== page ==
Symbolism In Rudolfo Anaya's Bless Me, Ultima

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Rudolfo Anaya’s Bless Me, Ultima is a magical-realism novel about Antonio, a young boy at the mere age of six turning seven, realizing the many cruelties the world has to offer. As he matures, Antonio is conflicted while trying to choose between the career expectations from his two divergent families and attempting to figure out a true religion. Anaya depicts hidden messages to help the reader comprehend a perceptive insight of Antonio’s inner schism through symbolism. Ultima’s owl was an imperative symbol in Antonio’s younger years, and its symbolism helped established a deeper understanding for the reader of the many positive themes that the author portrays through Ultima. “My heart was pounding and my lungs heart, but a calmness had come…show more content…
Antonio prefers the river for company rather than any other place in town; therefore, he was devastated when a misfortunate event tarnished his memory of this beloved landmark. “How would I ever wash away the stain of blood from the sweet waters of my river!” (23). Antonio has established an ardent relationship with the river, yet the tragedy of Lupito’s death ruins the serenity that accompanies his memory of that breathtaking location. The series of events that play out all take place at or around the river, which proves symbolic of the correlation that the people have with that area. Not only does it often stand as the setting of many occasions, the river also is a recurring figure in Antonio’s dreams. “...that the sweet water of the moon which falls as rain is the same water that gathers into rivers and flows to fill the seas.”(121). The river in Antonio’s dream denotes the connection between his two completely opposite families all intercorrelated by Earth. Through the river, there is a unique peace and unity, similar to Antonio bringing his own uniqueness as he upholds and represents his two families. From a feeling of oneness to placidity, the river represents a variety of themes that prove significant in Antonio’s paramount transition from a child to an adult, many of which help the reader understand the crucial role…show more content…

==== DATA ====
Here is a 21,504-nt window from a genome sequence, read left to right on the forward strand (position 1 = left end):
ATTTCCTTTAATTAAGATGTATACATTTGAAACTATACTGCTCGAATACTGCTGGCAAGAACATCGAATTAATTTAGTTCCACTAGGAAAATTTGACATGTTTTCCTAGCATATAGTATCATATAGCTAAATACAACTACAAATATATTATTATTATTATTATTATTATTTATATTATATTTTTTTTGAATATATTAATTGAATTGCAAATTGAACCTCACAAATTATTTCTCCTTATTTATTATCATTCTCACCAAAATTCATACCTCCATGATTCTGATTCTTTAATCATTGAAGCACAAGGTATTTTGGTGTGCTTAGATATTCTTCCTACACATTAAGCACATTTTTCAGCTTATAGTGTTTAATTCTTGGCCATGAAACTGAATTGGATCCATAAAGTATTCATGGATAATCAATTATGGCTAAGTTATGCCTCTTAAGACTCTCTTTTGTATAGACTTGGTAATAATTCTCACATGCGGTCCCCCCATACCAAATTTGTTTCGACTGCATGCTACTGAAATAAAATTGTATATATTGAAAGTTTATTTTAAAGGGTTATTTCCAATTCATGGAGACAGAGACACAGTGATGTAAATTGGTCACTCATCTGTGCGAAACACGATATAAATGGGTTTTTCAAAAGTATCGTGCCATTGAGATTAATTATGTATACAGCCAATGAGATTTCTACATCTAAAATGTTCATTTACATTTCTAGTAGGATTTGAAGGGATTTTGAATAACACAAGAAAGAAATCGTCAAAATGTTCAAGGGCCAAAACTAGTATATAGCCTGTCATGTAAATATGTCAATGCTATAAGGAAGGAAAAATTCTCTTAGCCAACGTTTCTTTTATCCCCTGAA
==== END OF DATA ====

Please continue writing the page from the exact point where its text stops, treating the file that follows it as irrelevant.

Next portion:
Through this theme, the author hoped to denote the importance of religion and sins. Antonio is the perfect delineation of the irrefutable desires of man when he says, “And although I did not feel good about it, I ate the golden carrot. I had never eaten anything sweeter or juicier in my life.” (Anaya, 109). Despite knowing that it is a sin to take something of someone else’s without permission, Antonio, even if reluctant, still chooses to consume the carrot. He, being a religious boy who firmly believes in always performing good deeds, still chooses to indulge in wrongdoing and even ends up enjoying it. Antonio’s perspective on god significantly changes after discussing sins with Florence; “there seemed to be so many pitfalls in the questions we asked…would the knowledge of the answers make me share in the original sin of Adam and Eve?” (113). Similar to the biblical story of Adam and Eve in the Garden of Eden, Antonio consumes a vegetable that was not meant for him. He firmly believes that what happened in the Garden of Eden was a result of the irrevocable habit of man to sin; a habit now being attained to Antonio as well. However, shortly after performing this act which was almost identical to that of Adam and Eve, Antonio starts to question the beliefs
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